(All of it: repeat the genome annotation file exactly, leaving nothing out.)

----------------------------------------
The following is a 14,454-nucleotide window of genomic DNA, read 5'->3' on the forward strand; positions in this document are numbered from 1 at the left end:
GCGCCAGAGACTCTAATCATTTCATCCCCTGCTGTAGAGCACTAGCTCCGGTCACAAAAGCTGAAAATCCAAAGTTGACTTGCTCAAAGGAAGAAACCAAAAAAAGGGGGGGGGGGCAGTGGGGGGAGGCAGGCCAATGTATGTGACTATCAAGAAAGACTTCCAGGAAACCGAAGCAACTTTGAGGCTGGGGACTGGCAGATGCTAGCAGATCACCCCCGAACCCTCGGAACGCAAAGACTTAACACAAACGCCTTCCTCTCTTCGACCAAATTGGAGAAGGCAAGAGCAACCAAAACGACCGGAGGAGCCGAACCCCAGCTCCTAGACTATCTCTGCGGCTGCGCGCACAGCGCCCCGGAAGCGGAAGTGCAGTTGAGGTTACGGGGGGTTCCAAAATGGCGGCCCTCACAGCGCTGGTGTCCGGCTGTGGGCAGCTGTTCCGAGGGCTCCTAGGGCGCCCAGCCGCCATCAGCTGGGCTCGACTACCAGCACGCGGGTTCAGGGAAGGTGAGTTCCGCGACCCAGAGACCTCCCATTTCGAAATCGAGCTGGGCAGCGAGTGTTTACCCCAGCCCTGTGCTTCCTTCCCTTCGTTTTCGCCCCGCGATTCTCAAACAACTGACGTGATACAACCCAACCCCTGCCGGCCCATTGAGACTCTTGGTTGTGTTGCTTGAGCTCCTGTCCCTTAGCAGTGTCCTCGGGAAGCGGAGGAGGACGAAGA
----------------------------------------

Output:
The following is a 14,454-nucleotide window of genomic DNA, read 5'->3' on the forward strand; positions in this document are numbered from 1 at the left end:
GCGCCAGAGACTCTAATCATTTCATCCCCTGCTGTAGAGCACTAGCTCCGGTCACAAAAGCTGAAAATCCAAAGTTGACTTGCTCAAAGGAAGAAACCAAAAAAAGGGGGGGGGGGCAGTGGGGGGAGGCAGGCCAATGTATGTGACTATCAAGAAAGACTTCCAGGAAACCGAAGCAACTTTGAGGCTGGGGACTGGCAGATGCTAGCAGATCACCCCCGAACCCTCGGAACGCAAAGACTTAACACAAACGCCTTCCTCTCTTCGACCAAATTGGAGAAGGCAAGAGCAACCAAAACGACCGGAGGAGCCGAACCCCAGCTCCTAGACTATCTCTGCGGCTGCGCGCACAGCGCCCCGGAAGCGGAAGTGCAGTTGAGGTTACGGGGGGTTCCAAAATGGCGGCCCTCACAGCGCTGGTGTCCGGCTGTGGGCAGCTGTTCCGAGGGCTCCTAGGGCGCCCAGCCGCCATCAGCTGGGCTCGACTACCAGCACGCGGGTTCAGGGAAGGTGAGTTCCGCGACCCAGAGACCTCCCATTTCGAAATCGAGCTGGGCAGCGAGTGTTTACCCCAGCCCTGTGCTTCCTTCCCTTCGTTTTCGCCCCGCGATTCTCAAACAACTGACGTGATACAACCCAACCCCTGCCGGCCCATTGAGACTCTTGGTTGTGTTGCTTGAGCTCCTGTCCCTTAGCAGTGTCCTCGGGAAGCGGAGGAGGACGAAGA